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State v. Olivarez

Court of Appeals of Utah

March 9, 2017

State of Utah, Appellee,
v.
Romeo Lucero Olivarez, Appellant.

         Third District Court, Salt Lake Department The Honorable Randall N. Skanchy No. 131904665

          Teresa L. Welch and Ralph W. Dellapiana, Attorneys for Appellant

          Sean D. Reyes and Jeffrey S. Gray, Attorneys for Appellee

          Judge David N. Mortensen authored this Opinion, in which Judges Gregory K. Orme and Jill M. Pohlman concurred.

          OPINION

          MORTENSEN, Judge.

         ¶1 Romeo Lucero Olivarez activated his turn signal and, in one continuous movement, crossed two lanes of traffic. An officer stopped Olivarez for an illegal lane change. One thing led to another, heroin and methamphetamine were found, and Olivarez conditionally pled guilty to two counts of Possession or Use of a Controlled Substance, reserving a right to appeal the denial of his motion to suppress. On appeal, Olivarez contends that the evidence obtained during this stop, which included an inventory search of his car, should have been suppressed. We affirm.

         BACKGROUND

         ¶2 Driving alone, Olivarez exited Interstate 15 on a four-lane off-ramp toward 900 South in Salt Lake City. For clarity we refer to the lanes on the off-ramp, from left to right while facing the direction of the flow of traffic, as lane one, lane two, lane three, and lane four. While on the exit ramp, Olivarez activated his turn signal and in one motion moved from lane two, across lane three, into lane four on the far right of the ramp. An officer in an unmarked patrol car activated his emergency lights to stop Olivarez because he "went across all the traffic without leaving the appropriate two second signal." After making a right hand turn, Olivarez pulled over on the side of the road, "outside the lane of travel, " on 900 South.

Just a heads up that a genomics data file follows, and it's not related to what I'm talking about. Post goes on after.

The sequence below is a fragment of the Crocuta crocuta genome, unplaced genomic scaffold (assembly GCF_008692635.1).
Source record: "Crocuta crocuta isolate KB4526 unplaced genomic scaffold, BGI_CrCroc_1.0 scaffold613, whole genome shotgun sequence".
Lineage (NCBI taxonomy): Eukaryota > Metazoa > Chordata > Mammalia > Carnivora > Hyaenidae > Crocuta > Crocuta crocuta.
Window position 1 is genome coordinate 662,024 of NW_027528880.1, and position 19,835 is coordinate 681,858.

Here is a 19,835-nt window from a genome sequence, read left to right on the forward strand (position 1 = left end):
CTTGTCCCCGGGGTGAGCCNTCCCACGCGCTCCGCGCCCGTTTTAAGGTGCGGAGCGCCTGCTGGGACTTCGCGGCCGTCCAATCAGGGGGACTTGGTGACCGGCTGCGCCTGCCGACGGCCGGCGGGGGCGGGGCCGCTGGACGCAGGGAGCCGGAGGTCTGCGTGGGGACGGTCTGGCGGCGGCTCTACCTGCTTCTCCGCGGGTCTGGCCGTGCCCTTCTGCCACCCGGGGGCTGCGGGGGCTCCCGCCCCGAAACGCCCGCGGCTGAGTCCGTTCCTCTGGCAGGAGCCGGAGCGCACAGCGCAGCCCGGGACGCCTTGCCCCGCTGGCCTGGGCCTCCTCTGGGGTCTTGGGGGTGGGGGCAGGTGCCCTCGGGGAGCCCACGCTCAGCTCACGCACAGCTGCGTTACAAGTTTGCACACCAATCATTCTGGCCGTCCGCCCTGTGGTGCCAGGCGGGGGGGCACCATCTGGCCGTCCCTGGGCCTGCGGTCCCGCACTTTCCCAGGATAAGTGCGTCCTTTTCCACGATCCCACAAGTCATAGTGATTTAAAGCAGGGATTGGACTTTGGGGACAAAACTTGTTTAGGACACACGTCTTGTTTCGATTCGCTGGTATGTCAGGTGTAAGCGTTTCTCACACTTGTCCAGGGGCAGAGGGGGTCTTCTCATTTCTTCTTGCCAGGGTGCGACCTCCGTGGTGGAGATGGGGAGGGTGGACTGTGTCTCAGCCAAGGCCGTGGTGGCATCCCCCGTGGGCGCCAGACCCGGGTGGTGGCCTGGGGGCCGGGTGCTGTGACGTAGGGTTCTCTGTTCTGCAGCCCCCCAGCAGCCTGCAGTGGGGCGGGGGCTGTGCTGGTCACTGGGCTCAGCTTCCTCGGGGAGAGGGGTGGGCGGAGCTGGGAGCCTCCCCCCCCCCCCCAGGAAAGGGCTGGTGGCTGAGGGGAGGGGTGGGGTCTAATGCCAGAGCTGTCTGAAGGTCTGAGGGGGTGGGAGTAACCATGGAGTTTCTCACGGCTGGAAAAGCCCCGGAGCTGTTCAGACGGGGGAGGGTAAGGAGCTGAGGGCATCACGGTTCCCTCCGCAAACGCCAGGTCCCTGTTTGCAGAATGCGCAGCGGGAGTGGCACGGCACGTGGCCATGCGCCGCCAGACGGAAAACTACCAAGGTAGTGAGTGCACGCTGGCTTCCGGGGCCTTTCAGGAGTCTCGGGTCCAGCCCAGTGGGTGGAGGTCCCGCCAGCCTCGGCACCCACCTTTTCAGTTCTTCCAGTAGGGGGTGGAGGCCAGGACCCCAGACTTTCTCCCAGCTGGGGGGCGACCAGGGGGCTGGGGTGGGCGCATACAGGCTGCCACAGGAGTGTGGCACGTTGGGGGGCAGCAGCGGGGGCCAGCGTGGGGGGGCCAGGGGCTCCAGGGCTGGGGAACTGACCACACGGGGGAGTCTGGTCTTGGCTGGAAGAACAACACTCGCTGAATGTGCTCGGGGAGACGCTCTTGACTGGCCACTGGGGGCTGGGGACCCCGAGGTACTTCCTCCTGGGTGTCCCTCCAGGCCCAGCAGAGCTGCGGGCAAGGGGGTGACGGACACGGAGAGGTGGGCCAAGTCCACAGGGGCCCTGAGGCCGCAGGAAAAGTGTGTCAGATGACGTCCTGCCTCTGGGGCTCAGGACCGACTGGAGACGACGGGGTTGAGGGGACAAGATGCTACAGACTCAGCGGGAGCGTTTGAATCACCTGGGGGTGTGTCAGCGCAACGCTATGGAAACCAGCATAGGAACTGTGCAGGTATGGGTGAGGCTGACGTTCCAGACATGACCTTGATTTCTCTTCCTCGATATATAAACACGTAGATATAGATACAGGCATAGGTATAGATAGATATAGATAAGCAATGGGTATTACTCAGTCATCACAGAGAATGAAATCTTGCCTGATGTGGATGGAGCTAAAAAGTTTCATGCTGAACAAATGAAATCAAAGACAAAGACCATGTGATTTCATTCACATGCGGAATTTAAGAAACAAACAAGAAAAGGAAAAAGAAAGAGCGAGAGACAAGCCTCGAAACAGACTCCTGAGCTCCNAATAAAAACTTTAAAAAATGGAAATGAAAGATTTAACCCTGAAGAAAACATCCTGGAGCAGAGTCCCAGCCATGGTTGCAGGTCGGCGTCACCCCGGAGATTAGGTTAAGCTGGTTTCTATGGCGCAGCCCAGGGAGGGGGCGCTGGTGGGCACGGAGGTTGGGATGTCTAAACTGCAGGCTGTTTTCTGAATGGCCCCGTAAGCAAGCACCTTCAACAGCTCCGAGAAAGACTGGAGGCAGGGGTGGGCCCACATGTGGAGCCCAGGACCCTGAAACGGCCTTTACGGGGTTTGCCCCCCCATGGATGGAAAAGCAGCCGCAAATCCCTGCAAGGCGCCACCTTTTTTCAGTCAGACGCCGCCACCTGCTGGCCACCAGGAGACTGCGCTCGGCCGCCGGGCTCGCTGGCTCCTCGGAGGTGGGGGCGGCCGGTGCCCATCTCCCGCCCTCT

¶3 The officer told Olivarez why he had stopped him and asked for Olivarez's driver license, registration, and proof of insurance. Olivarez first told the officer that he did not have his license with him. Later, when it became apparent that the officer would search Olivarez's name to check the status of his license, he told the officer that his license might be suspended. Indeed, the officer verified that Olivarez's license was "denied." The officer also verified that the car Olivarez was driving was registered to someone else. At this point, the officer decided to impound the car because Olivarez "was driving on a denied or he didn't have a valid driver's license" and because there was no other driver present to take possession of the car that Olivarez did not own.

         ¶4 The officer approached Olivarez to inform him that his license was "suspended or denied" and that the police were "going to impound the vehicle." Olivarez then told him that the car belonged to his brother and asked if he could call his brother to come get the car. The officer told Olivarez that "he could make his phone call once he was outside the vehicle so [the officer] could start the impound."